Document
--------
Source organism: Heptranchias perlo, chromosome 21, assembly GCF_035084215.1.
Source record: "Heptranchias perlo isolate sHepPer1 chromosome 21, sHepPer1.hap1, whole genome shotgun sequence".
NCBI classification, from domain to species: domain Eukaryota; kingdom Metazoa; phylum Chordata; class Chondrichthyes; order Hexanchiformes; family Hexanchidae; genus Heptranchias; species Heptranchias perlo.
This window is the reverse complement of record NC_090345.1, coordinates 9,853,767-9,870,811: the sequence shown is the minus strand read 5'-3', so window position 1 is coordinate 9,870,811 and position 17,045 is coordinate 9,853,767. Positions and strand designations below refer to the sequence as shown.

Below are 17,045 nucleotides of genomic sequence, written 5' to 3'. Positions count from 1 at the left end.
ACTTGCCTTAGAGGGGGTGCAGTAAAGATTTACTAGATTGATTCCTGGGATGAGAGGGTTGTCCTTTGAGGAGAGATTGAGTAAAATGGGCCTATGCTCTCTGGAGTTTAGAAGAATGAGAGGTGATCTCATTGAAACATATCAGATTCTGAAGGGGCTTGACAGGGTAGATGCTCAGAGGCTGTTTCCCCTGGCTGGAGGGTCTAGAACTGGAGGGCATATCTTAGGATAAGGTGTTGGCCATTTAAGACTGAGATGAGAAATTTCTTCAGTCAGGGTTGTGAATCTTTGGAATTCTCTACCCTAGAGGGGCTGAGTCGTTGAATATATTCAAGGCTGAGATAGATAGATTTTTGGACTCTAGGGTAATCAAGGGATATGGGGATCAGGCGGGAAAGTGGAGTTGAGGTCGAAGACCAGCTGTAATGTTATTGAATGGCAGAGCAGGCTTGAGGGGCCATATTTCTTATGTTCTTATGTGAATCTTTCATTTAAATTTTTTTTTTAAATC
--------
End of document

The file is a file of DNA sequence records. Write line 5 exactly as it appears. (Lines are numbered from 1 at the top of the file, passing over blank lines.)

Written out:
Below are 17,045 nucleotides of genomic sequence, written 5' to 3'. Positions count from 1 at the left end.